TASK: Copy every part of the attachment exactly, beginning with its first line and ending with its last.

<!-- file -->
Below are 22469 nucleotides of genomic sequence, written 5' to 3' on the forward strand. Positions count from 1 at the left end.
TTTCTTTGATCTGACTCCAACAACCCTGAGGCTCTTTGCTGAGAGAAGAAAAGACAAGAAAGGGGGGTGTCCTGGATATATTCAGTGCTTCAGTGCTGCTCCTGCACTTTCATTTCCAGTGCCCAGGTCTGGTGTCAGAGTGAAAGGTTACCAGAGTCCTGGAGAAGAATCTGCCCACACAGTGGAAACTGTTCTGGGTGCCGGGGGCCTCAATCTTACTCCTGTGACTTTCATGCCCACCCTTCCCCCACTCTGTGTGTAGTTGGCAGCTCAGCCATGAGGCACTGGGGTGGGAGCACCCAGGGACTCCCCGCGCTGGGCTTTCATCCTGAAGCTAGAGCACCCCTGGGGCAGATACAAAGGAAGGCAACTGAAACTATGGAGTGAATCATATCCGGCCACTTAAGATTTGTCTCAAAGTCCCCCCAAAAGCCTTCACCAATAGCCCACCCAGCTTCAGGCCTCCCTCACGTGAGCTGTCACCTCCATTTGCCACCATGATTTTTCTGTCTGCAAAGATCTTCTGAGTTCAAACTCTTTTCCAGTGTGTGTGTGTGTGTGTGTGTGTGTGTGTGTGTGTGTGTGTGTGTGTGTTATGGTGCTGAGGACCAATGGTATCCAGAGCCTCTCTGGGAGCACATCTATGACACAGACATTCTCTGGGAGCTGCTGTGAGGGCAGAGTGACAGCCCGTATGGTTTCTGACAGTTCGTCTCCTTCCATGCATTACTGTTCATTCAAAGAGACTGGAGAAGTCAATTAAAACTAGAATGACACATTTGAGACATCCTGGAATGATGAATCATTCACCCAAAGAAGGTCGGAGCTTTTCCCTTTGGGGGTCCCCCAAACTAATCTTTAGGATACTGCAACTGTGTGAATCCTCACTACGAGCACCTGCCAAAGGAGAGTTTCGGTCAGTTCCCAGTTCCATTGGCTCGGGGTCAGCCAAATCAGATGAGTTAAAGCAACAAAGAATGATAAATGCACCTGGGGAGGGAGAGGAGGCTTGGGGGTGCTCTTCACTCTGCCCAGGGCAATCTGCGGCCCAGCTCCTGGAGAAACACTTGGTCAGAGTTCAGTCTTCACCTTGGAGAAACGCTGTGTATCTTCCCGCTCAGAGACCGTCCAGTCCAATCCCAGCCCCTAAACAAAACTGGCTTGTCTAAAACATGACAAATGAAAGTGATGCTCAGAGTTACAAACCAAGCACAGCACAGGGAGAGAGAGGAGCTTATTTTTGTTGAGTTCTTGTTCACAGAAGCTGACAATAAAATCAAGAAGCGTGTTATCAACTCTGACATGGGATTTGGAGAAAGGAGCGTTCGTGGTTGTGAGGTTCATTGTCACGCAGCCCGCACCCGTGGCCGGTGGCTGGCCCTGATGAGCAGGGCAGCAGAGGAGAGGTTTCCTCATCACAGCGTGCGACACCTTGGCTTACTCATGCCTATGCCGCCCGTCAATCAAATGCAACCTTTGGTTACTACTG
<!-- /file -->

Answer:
Below are 22469 nucleotides of genomic sequence, written 5' to 3' on the forward strand. Positions count from 1 at the left end.
TTTCTTTGATCTGACTCCAACAACCCTGAGGCTCTTTGCTGAGAGAAGAAAAGACAAGAAAGGGGGGTGTCCTGGATATATTCAGTGCTTCAGTGCTGCTCCTGCACTTTCATTTCCAGTGCCCAGGTCTGGTGTCAGAGTGAAAGGTTACCAGAGTCCTGGAGAAGAATCTGCCCACACAGTGGAAACTGTTCTGGGTGCCGGGGGCCTCAATCTTACTCCTGTGACTTTCATGCCCACCCTTCCCCCACTCTGTGTGTAGTTGGCAGCTCAGCCATGAGGCACTGGGGTGGGAGCACCCAGGGACTCCCCGCGCTGGGCTTTCATCCTGAAGCTAGAGCACCCCTGGGGCAGATACAAAGGAAGGCAACTGAAACTATGGAGTGAATCATATCCGGCCACTTAAGATTTGTCTCAAAGTCCCCCCAAAAGCCTTCACCAATAGCCCACCCAGCTTCAGGCCTCCCTCACGTGAGCTGTCACCTCCATTTGCCACCATGATTTTTCTGTCTGCAAAGATCTTCTGAGTTCAAACTCTTTTCCAGTGTGTGTGTGTGTGTGTGTGTGTGTGTGTGTGTGTGTGTGTGTGTGTGTTATGGTGCTGAGGACCAATGGTATCCAGAGCCTCTCTGGGAGCACATCTATGACACAGACATTCTCTGGGAGCTGCTGTGAGGGCAGAGTGACAGCCCGTATGGTTTCTGACAGTTCGTCTCCTTCCATGCATTACTGTTCATTCAAAGAGACTGGAGAAGTCAATTAAAACTAGAATGACACATTTGAGACATCCTGGAATGATGAATCATTCACCCAAAGAAGGTCGGAGCTTTTCCCTTTGGGGGTCCCCCAAACTAATCTTTAGGATACTGCAACTGTGTGAATCCTCACTACGAGCACCTGCCAAAGGAGAGTTTCGGTCAGTTCCCAGTTCCATTGGCTCGGGGTCAGCCAAATCAGATGAGTTAAAGCAACAAAGAATGATAAATGCACCTGGGGAGGGAGAGGAGGCTTGGGGGTGCTCTTCACTCTGCCCAGGGCAATCTGCGGCCCAGCTCCTGGAGAAACACTTGGTCAGAGTTCAGTCTTCACCTTGGAGAAACGCTGTGTATCTTCCCGCTCAGAGACCGTCCAGTCCAATCCCAGCCCCTAAACAAAACTGGCTTGTCTAAAACATGACAAATGAAAGTGATGCTCAGAGTTACAAACCAAGCACAGCACAGGGAGAGAGAGGAGCTTATTTTTGTTGAGTTCTTGTTCACAGAAGCTGACAATAAAATCAAGAAGCGTGTTATCAACTCTGACATGGGATTTGGAGAAAGGAGCGTTCGTGGTTGTGAGGTTCATTGTCACGCAGCCCGCACCCGTGGCCGGTGGCTGGCCCTGATGAGCAGGGCAGCAGAGGAGAGGTTTCCTCATCACAGCGTGCGACACCTTGGCTTACTCATGCCTATGCCGCCCGTCAATCAAATGCAACCTTTGGTTACTACTG